In the middle of the day you can see everything around you. However, if it is too bright, what can you do? Put on a pair of sunglasses, right? In this situation, your eyes are too sensitive. Putting on the sunglasses is akin to lowering the ISO.
Now, what about the middle of the night? Your eyes are not sensitive enough to light to see well in the dark. If you don’t have a light with you there are few options. One is to stay out long enough that your eyes become somewhat adjusted. Another way is to turn on your flashlight. The beam from the flashlight brightens the scene so you can see. This is like raising the ISO value on the camera.
Having the ability to change the ISO on your camera is great, but it does have limits. Even though your camera might be able to go up to ISO 50,000 you probably wouldn’t want to print the resulting image. This is because at some value of ISO, the image quality starts to suffer from a phenomenon known as noise.
Noise is the term that describes the graininess of an image. Noise happens because the camera sensor is unable to collect all of the information from a scene. The processor then starts to fill in the blanks but doesn’t really understand how. You’ll know this is happening when you start to see red, green, and blue dots popping up and sharpness reduction.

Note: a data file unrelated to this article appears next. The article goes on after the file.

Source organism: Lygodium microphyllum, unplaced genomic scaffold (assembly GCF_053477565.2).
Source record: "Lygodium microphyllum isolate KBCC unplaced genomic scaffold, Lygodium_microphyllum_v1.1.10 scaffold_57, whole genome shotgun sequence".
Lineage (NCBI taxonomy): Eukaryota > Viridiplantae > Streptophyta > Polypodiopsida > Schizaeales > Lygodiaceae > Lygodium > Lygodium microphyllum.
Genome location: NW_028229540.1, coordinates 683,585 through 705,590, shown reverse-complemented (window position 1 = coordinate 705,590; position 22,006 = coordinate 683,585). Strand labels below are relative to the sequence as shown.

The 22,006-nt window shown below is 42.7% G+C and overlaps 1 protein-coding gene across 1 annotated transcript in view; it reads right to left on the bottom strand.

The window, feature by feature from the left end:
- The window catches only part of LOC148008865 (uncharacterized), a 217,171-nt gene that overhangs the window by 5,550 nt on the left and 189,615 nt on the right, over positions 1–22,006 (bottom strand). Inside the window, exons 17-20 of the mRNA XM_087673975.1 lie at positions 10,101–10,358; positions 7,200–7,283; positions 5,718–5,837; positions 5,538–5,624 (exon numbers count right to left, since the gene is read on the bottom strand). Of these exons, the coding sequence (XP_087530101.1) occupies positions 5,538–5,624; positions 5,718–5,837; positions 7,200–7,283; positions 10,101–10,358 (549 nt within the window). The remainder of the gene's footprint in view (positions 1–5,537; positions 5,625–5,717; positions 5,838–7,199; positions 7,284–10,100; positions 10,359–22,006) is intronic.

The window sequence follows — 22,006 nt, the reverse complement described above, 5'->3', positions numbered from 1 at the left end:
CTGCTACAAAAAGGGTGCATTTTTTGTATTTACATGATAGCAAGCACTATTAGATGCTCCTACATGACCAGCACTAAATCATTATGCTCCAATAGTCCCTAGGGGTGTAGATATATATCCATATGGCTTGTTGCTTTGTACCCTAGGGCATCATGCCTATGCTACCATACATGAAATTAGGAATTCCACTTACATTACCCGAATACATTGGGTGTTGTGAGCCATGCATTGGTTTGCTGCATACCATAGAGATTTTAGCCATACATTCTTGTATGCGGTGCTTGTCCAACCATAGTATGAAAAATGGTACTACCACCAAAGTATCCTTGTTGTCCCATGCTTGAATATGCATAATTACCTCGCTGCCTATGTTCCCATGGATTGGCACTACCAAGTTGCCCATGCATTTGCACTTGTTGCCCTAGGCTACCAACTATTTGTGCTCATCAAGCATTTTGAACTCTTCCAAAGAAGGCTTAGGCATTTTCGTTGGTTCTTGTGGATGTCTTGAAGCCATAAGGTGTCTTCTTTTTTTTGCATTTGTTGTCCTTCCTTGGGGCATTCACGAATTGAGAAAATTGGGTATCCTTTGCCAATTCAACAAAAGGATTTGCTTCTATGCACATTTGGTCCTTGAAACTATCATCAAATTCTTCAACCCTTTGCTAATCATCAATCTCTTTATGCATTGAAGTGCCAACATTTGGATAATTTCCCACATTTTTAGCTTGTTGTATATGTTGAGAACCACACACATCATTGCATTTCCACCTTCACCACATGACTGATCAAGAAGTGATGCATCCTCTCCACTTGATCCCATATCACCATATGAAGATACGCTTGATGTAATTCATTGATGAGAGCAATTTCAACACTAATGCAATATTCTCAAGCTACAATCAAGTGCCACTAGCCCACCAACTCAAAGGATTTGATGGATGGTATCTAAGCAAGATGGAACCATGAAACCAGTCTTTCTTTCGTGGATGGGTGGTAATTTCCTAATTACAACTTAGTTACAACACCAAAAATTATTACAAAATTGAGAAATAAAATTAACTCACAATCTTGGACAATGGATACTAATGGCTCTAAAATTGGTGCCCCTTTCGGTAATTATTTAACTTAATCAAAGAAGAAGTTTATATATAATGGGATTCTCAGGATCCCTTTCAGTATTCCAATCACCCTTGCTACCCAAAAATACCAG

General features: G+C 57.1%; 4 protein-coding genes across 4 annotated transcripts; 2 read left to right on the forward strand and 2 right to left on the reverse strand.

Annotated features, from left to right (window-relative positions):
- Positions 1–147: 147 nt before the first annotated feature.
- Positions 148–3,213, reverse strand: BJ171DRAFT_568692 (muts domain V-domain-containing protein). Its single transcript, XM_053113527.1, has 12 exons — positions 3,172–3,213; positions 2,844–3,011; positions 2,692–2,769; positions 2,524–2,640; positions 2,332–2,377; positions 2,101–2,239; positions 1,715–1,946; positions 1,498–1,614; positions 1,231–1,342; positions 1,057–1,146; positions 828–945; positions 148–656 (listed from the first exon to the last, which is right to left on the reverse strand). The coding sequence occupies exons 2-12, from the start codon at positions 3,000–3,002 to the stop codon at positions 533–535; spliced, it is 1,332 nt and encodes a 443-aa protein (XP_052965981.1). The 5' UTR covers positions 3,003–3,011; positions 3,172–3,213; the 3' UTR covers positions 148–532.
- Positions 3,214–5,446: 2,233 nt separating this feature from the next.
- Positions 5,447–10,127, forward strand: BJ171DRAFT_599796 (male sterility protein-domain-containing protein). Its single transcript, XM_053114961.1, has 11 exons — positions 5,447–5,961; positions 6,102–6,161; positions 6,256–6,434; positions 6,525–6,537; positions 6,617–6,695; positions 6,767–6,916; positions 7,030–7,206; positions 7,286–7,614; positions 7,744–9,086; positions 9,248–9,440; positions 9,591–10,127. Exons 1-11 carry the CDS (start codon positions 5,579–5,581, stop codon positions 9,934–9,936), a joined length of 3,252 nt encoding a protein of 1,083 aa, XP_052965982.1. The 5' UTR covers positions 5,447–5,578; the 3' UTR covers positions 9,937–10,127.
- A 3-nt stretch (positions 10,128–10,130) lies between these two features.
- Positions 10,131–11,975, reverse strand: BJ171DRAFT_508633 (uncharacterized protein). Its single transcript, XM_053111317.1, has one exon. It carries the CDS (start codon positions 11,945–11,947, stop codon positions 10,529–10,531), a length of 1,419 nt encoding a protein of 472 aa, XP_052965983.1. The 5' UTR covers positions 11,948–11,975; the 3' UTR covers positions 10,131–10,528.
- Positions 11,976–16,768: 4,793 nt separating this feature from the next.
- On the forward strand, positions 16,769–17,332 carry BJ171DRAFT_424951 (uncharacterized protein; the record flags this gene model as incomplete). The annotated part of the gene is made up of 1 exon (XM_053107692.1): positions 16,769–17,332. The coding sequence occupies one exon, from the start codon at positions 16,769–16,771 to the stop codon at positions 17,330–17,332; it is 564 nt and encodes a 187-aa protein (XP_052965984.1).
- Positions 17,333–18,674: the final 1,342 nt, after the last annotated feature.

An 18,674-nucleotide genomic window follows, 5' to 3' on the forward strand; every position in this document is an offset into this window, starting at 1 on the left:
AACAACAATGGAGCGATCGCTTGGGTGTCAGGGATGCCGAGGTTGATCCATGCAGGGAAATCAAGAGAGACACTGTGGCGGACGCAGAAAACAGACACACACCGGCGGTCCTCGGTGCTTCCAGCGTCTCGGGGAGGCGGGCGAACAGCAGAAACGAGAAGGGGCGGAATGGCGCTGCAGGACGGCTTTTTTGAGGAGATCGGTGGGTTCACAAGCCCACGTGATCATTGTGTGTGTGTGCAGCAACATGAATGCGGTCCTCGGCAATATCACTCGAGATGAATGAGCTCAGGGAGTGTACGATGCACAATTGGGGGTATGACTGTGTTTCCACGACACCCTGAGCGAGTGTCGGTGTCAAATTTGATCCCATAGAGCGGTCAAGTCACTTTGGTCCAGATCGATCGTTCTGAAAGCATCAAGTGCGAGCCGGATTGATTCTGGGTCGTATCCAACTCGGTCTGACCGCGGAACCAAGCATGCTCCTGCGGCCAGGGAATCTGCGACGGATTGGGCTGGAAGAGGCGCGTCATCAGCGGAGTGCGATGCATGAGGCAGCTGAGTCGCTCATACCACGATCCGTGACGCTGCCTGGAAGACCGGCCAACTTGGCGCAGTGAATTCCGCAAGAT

If what you just read doesn’t make sense, that’s ok. Another way to think about noise is static on a radio broadcast. Static comes through your radio when your antenna can’t receive all of the information from the radio station. The same thing happens to your camera’s sensor. Beyond a certain value of ISO not all the information is received. Thus, your image will start to lose sharpness and you’ll start to seeing red, green, and blue dots throughout.
In order to better understand what I’m talking about, let’s look at some examples of noise. The first image below shows a series of exposures at different ISO values. The lowest, ISO 100, progressing up to ISO 25600. The second image highlights the difference between the noise levels of ISO 100 and 25600.
WOOF – THAT’S SOME NOISE, EH?
Because lower ISO values are less sensitive to light, the images produced will show little-to-no noise and appear sharp. However, as ISO increases, the greater chance your images become grainy, or noisy. This becomes a concern for printing and displaying photos because they will lose sharpness and clarity. Does that make sense?
That’s cool for you, but what about my camera?
How to find your own comfort limit
If you are wondering “that’s cool for you, but what about my camera?” Not to worry, I’m getting there. Let’s walk through the experiment.